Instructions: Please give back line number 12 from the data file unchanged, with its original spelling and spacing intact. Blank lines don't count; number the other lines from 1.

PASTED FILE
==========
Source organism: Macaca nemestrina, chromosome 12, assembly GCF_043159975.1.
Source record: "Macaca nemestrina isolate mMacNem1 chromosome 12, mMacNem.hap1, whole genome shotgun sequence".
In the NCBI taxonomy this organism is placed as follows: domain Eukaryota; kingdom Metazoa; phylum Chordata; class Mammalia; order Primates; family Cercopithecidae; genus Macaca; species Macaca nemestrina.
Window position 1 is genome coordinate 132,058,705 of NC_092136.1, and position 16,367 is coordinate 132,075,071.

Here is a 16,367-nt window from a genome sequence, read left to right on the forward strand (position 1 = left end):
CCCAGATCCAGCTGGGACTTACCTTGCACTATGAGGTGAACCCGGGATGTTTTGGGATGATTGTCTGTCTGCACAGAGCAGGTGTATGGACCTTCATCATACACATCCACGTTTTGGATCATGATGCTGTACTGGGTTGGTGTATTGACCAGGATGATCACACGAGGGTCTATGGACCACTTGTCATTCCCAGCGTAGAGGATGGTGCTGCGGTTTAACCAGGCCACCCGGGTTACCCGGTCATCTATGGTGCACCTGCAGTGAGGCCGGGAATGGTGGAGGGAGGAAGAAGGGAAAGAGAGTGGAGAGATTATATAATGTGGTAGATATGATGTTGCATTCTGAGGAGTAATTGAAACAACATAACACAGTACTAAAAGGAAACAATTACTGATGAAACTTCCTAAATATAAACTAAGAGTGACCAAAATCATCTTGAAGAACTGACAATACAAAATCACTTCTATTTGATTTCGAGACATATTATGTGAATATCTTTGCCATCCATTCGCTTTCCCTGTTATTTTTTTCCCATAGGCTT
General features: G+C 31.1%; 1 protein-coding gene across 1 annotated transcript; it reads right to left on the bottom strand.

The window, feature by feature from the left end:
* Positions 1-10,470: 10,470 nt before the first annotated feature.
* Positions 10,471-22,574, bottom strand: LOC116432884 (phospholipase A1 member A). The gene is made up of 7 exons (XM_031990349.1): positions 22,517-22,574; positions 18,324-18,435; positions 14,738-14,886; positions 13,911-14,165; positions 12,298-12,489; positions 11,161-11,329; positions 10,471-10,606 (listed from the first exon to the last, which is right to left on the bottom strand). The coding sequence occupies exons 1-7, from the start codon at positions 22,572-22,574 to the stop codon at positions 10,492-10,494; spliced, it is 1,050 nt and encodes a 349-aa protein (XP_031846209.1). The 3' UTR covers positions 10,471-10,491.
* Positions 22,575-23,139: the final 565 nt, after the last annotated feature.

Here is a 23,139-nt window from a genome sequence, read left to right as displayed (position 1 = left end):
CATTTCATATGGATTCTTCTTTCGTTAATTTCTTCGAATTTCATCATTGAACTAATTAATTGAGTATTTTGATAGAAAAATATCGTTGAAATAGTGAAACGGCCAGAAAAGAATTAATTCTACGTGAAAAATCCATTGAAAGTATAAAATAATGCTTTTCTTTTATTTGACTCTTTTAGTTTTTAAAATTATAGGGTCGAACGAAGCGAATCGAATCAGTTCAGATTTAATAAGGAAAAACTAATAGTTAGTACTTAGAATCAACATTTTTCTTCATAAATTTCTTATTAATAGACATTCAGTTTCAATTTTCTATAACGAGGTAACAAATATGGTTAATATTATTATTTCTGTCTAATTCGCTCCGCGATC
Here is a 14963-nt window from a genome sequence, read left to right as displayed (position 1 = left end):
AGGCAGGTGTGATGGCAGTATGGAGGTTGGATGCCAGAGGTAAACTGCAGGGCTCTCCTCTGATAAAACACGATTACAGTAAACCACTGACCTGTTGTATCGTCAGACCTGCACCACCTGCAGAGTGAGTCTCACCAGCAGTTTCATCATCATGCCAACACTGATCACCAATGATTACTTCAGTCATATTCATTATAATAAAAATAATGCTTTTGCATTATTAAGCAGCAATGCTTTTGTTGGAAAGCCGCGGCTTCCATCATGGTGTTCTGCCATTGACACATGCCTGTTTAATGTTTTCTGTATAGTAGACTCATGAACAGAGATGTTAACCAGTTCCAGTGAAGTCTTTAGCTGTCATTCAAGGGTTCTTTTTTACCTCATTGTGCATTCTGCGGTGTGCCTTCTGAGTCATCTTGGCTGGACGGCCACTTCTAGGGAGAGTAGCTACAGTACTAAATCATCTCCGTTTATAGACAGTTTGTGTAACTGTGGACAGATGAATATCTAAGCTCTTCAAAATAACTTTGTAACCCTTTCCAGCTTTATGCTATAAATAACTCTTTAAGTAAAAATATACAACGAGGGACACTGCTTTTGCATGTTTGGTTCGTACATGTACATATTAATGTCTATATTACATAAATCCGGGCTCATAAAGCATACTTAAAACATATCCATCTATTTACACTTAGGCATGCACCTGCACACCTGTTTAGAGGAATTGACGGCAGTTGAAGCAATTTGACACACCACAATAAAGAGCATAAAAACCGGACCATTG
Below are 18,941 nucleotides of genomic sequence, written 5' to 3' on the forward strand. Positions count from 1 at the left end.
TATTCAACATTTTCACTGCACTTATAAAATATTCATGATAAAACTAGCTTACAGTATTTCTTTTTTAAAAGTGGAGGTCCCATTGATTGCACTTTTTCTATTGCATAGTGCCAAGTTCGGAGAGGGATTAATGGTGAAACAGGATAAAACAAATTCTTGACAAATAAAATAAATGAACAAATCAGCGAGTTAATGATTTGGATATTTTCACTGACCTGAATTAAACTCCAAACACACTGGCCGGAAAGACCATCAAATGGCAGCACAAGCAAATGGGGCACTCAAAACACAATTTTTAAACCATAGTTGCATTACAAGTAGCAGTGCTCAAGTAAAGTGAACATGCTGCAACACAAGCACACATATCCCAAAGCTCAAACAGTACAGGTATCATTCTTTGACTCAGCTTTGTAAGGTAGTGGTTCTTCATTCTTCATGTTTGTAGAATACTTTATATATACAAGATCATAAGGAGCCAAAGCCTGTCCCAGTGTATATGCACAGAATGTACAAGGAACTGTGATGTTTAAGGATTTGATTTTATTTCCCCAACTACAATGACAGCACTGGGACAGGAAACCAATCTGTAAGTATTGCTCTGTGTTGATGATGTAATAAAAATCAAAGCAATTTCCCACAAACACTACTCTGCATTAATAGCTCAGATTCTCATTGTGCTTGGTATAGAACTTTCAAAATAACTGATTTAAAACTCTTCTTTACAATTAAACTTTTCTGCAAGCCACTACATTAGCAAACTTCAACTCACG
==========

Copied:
Here is a 23,139-nt window from a genome sequence, read left to right as displayed (position 1 = left end):